The dollar fell broadly on Thursday after reversing earlier gains that sent it up against the euro and yen amid a cross-current of economic data that muddied the view on when the U.S. Federal Reserve will start trimming its stimulus measures. A sharp drop in initial U.S. weekly jobless claims and an inflation figure for July in line with expectations supported views that the Fed will begin shifting its policy stance soon, driving the dollar higher.
But the dollar surrendered gains against the yen after data showed factory activity in the U.S. mid-Atlantic region weakened in August as new orders fell and the pace of hiring slowed.
“As a result of today’s initial jobless claims number, the Street is going to be marking up the expectations of a positive non-farm payrolls report in September,” said Michael Woolfolk, global market strategist at BNY Mellon in New York. “So that could seal the deal really on a September taper. That is of course being viewed as negative for bonds,” and therefore negative for the dollar on a flow of funds basis.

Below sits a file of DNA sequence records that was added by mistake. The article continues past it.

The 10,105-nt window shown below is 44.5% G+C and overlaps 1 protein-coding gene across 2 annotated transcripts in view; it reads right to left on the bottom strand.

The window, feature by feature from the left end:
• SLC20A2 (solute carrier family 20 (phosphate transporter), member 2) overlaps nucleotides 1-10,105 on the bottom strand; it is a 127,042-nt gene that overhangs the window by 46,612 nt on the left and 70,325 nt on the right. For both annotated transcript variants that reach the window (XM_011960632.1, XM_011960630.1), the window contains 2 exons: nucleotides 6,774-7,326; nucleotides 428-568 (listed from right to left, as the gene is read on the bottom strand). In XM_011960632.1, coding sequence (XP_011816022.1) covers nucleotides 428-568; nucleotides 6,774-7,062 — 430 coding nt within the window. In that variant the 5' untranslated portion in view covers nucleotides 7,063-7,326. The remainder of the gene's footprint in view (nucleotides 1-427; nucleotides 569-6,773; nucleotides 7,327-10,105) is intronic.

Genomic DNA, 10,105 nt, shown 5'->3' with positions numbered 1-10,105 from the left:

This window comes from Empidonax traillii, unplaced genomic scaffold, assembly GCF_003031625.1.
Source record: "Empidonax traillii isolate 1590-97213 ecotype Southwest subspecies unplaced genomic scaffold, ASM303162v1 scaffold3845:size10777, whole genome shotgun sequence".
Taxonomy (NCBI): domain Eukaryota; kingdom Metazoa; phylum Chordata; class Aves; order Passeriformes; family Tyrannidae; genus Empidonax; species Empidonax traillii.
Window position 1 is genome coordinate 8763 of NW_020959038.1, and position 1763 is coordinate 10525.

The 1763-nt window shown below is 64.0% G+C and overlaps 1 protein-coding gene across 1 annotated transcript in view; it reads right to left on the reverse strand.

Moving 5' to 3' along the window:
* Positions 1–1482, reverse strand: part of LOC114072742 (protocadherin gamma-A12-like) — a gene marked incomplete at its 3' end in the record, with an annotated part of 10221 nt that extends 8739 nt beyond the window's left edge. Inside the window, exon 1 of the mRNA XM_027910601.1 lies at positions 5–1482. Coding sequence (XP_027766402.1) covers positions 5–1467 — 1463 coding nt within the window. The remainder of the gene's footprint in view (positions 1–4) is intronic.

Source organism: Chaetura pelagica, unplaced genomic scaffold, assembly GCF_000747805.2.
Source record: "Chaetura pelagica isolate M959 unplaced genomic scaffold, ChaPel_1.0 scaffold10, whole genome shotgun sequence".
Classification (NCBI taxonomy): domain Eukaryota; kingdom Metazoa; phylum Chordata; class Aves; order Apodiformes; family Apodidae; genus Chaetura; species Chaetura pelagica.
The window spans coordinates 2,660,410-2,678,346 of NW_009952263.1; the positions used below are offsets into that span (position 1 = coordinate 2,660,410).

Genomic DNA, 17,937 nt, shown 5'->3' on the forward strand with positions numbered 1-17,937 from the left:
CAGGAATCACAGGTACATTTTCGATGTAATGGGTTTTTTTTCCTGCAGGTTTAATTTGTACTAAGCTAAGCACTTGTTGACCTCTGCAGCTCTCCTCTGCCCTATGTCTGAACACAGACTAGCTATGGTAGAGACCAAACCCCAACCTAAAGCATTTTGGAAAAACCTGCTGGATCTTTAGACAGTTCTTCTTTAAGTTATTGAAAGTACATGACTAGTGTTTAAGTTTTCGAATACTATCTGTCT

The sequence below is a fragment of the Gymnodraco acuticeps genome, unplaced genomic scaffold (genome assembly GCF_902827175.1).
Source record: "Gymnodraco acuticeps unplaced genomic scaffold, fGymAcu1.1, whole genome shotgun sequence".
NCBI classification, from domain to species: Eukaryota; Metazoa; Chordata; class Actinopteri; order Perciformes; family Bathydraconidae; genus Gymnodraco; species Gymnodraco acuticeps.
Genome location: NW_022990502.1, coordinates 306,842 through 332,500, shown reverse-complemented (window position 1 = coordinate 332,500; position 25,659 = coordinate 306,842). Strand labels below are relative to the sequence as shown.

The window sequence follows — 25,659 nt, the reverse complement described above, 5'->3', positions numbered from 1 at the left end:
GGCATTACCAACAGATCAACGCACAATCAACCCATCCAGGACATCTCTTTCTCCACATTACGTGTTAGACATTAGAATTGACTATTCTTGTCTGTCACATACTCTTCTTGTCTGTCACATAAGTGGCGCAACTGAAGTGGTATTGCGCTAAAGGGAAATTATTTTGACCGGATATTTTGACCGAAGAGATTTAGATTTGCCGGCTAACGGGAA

The euro rebounded to trade at $ 1.3348, up 0.70 percent. Against the yen, the greenback hovered around 97.22 yen, down 0.93 percent. At its weakest point of the day the dollar was down more than 1 percent against the Japanese currency at 97.09.
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The dollar fell broadly on Thursday after reversing earlier gains that sent it up against the euro and yen amid a cross-current of economic data that muddied the view on when the U.S. Federal Reserve will start trimming stimulus measures.